New research conducted by Harvard scientists is laying out a road map to one of the holy grails of modern medicine: a cure for cancer. As described in a paper recently published in eLife, Martin Nowak, a professor of mathematics and of biology and director of the Program for Evolutionary Dynamics, and co-author Ivana Bozic, a postdoctoral fellow in mathematics, show that, under certain conditions, using two drugs in a “targeted therapy” – a treatment approach designed to interrupt cancer’s ability to grow and spread – could effectively cure nearly all cancers.
Source: Pharma World
UK patients with advanced prostate cancer have been given access to a new treatment that could prolong survival following the launch of Astella’s Xtandi in the country. Xtandi (enzalutamide) was licensed in Europe this month for the treatment of men with advanced prostate cancer whose disease has become resistant to first-line hormonal treatments and has progressed following docetaxel chemotherapy. The green light came on the back of key trial data showing a 37% reduction of the risk of death versus placebo for patients taking Xtandi during the study, and that the pill can give men 4.8 extra months of life on average. Xtandi’s availability has been welcomed given that up to 20% of men develop resistance to first-line hormone treatment within five years of follow up, and options remain very limited.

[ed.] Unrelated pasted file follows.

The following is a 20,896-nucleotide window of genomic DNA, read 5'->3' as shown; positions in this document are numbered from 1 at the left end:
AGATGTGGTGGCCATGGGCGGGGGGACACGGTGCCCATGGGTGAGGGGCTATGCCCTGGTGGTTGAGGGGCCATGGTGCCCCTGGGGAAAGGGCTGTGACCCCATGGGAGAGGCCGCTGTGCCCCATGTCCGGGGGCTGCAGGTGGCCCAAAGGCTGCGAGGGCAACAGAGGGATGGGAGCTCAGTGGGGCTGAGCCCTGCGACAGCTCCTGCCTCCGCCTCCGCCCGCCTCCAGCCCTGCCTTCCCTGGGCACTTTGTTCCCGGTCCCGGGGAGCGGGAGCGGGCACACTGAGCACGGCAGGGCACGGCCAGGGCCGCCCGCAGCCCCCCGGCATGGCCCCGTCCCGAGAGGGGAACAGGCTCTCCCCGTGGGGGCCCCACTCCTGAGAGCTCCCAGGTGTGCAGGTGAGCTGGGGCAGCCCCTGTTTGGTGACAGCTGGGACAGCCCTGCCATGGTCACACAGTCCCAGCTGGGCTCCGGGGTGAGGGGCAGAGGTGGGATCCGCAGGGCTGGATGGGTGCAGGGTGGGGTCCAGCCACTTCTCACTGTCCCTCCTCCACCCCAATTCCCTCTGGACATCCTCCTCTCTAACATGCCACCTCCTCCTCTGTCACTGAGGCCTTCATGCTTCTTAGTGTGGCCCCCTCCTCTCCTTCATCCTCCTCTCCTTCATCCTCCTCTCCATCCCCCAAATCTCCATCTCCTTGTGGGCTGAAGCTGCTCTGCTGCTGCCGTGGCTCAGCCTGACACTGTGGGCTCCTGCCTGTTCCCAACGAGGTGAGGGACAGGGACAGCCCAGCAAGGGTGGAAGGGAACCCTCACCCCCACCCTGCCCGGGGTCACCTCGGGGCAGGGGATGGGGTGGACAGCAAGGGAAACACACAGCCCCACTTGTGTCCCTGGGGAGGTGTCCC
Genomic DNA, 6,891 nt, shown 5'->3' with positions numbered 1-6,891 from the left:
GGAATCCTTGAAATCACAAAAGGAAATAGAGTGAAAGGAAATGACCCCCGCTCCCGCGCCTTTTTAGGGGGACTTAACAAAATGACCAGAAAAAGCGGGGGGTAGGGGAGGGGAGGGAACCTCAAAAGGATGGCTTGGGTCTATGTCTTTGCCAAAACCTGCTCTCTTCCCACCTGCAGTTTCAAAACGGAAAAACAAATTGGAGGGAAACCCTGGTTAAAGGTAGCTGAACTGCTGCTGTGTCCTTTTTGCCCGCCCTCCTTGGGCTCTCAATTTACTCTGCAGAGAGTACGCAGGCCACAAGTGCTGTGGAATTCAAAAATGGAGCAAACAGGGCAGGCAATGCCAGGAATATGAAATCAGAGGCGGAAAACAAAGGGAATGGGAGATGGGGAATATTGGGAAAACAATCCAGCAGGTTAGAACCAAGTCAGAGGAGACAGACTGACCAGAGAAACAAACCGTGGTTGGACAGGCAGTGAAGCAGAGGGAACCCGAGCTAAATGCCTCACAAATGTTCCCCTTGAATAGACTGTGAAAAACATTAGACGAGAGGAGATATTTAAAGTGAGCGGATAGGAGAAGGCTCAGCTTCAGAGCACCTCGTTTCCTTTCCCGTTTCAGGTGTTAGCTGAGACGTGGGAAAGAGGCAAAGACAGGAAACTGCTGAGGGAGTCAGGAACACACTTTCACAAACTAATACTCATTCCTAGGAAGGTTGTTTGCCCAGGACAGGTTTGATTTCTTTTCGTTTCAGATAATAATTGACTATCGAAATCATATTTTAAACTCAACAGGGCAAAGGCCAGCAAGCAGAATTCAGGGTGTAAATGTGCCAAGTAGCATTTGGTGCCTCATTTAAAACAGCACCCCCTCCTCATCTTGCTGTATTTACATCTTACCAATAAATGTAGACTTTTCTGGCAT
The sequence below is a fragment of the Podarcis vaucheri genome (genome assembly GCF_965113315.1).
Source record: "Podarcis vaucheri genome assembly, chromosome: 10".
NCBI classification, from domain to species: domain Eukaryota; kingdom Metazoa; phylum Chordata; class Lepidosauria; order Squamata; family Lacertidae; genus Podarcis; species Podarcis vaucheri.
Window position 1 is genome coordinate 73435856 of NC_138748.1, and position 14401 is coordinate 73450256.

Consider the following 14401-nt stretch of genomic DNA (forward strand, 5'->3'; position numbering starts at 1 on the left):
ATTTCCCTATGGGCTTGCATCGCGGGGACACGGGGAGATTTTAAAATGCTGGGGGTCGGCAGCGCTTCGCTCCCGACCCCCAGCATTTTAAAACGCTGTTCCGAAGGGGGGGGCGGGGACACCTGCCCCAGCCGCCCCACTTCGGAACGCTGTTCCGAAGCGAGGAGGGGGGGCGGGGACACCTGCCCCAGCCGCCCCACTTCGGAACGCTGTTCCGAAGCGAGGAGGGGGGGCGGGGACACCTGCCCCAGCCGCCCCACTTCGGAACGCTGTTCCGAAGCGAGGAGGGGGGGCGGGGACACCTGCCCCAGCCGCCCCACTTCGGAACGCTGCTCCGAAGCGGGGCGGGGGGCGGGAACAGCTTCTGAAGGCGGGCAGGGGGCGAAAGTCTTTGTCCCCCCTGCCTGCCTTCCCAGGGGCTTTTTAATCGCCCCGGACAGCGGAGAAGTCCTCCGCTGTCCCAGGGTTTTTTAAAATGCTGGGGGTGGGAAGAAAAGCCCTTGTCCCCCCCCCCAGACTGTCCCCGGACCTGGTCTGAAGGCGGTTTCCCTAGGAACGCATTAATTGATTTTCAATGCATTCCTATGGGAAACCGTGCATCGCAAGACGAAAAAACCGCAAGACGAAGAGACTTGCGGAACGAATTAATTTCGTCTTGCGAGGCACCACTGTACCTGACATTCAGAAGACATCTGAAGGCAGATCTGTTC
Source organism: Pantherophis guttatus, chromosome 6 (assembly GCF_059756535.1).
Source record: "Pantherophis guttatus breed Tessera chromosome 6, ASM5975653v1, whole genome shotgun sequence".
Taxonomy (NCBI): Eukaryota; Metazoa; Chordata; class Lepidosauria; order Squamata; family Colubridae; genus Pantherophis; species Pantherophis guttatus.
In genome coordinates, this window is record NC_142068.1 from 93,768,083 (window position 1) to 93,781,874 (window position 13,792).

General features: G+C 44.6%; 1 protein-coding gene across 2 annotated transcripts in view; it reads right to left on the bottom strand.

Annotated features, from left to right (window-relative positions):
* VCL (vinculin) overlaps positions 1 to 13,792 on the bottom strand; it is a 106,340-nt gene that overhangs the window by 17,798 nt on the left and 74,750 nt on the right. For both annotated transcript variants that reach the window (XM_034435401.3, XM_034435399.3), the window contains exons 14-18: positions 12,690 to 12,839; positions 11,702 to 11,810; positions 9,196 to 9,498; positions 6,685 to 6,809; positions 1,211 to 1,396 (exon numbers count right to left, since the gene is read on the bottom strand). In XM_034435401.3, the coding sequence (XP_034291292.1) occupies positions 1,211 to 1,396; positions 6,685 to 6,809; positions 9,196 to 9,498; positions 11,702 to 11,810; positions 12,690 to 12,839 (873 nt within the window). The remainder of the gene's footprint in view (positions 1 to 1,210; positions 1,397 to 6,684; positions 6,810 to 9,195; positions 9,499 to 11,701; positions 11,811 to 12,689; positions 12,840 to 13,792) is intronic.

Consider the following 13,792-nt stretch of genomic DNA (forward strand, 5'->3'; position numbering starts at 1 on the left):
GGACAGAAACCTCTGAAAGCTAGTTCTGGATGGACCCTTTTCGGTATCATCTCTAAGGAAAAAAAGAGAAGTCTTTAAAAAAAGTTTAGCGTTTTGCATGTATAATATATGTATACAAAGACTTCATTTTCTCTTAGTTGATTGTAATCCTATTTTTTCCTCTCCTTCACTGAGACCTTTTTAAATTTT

Source: Pharma Times
GlaxoSmithKline has met with Chinese officials to tackle the bribery scandal engulfing the firm and acknowledged that some executives have indeed been involved with illegal activities.
Abbas Hussain, GSK’s president of Europe, Japan, emerging markets and Asia Pacific, flew to China last week and has had “a very constructive meeting with the Ministry of Public Security” in the country. The latter has been looking into “serious economic crimes” and last week said bribes were generally paid through travel agencies or as “project sponsorships”. GSK is also suspected of being involved in tax-related crime, “involving a large number of people and significant amounts of money”.
In a statement sent to PharmaTimes World News, Mr Hussain said that “we are very grateful for their time”, adding that “GSK is taking this situation extremely seriously and that is why we are here”. He went on to say that “certain senior executives of GSK China who know our systems well, appear to have acted outside of our processes and controls which breaches Chinese law.
Source: Pharma Times